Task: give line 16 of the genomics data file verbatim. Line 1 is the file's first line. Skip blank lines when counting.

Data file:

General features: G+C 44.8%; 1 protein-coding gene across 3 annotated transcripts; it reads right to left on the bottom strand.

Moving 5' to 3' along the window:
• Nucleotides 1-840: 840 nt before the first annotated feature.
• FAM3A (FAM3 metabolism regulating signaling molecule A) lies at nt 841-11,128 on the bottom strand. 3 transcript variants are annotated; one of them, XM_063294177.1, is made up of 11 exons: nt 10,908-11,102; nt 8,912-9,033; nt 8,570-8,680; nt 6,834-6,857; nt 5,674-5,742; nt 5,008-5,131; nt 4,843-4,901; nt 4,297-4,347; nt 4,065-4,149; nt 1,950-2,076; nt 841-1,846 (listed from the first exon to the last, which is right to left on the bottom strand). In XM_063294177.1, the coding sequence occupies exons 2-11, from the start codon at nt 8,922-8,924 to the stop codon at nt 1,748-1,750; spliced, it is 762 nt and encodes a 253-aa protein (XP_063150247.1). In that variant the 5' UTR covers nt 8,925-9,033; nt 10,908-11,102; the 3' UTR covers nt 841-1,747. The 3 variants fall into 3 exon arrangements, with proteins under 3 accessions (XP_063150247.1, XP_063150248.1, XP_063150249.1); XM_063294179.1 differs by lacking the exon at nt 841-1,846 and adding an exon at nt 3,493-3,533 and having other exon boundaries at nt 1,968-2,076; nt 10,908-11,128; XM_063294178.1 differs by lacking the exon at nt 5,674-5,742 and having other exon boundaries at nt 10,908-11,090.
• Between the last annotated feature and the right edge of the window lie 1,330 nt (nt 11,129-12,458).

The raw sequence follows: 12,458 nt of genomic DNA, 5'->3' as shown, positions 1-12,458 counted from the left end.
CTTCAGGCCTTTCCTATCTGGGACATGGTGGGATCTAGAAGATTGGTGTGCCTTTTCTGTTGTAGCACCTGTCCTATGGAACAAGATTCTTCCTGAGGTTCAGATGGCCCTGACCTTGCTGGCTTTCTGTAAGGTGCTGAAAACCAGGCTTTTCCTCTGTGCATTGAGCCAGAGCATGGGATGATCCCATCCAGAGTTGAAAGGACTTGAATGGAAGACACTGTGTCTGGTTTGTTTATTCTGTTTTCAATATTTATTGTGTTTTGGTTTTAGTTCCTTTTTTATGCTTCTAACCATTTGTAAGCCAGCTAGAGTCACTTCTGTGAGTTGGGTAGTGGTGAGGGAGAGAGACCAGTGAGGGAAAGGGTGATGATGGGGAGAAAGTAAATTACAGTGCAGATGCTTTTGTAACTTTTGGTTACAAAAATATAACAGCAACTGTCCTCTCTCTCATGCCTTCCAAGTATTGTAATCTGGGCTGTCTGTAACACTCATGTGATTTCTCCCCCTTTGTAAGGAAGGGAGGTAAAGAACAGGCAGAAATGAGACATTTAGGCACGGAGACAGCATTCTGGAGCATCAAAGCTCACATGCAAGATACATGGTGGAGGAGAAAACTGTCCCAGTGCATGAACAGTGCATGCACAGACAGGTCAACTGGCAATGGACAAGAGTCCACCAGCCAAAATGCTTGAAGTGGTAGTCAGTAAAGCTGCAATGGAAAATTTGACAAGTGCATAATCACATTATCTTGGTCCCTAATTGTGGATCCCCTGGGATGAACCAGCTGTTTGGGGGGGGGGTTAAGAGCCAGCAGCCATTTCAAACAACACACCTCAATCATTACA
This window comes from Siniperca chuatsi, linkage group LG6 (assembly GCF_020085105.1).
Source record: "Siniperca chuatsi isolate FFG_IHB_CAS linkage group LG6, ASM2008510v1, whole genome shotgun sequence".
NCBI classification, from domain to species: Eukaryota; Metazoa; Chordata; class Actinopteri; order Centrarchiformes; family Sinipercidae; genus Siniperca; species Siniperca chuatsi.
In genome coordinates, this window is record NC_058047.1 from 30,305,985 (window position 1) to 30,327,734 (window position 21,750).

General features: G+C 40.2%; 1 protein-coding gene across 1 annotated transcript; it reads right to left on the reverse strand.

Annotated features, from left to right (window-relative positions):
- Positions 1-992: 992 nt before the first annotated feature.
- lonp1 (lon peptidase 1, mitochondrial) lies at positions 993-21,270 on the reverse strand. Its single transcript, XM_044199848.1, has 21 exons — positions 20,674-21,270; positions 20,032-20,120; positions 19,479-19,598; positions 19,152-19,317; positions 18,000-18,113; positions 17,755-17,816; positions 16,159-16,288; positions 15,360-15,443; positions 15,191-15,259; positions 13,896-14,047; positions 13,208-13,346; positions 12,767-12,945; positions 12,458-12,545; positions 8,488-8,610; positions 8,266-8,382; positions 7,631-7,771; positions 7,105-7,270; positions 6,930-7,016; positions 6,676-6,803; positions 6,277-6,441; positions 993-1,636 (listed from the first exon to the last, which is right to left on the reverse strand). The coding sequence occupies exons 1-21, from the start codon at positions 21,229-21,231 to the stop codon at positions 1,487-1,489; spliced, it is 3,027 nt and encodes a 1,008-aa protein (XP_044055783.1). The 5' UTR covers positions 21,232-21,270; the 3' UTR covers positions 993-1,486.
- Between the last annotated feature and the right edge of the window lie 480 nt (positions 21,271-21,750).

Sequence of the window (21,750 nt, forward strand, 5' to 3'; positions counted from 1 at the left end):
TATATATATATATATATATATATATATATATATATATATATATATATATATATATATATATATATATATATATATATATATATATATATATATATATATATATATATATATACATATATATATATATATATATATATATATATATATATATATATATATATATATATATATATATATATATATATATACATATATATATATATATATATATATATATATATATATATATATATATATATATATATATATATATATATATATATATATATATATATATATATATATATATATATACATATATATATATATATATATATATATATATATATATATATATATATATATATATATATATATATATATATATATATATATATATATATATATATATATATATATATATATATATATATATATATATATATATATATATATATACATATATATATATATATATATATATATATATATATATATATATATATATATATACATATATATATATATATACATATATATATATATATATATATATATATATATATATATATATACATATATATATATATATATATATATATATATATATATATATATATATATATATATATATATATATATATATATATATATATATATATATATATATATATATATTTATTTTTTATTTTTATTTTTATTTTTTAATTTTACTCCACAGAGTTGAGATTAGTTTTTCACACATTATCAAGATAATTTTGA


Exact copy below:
- Between the last annotated feature and the right edge of the window lie 480 nt (positions 21,271-21,750).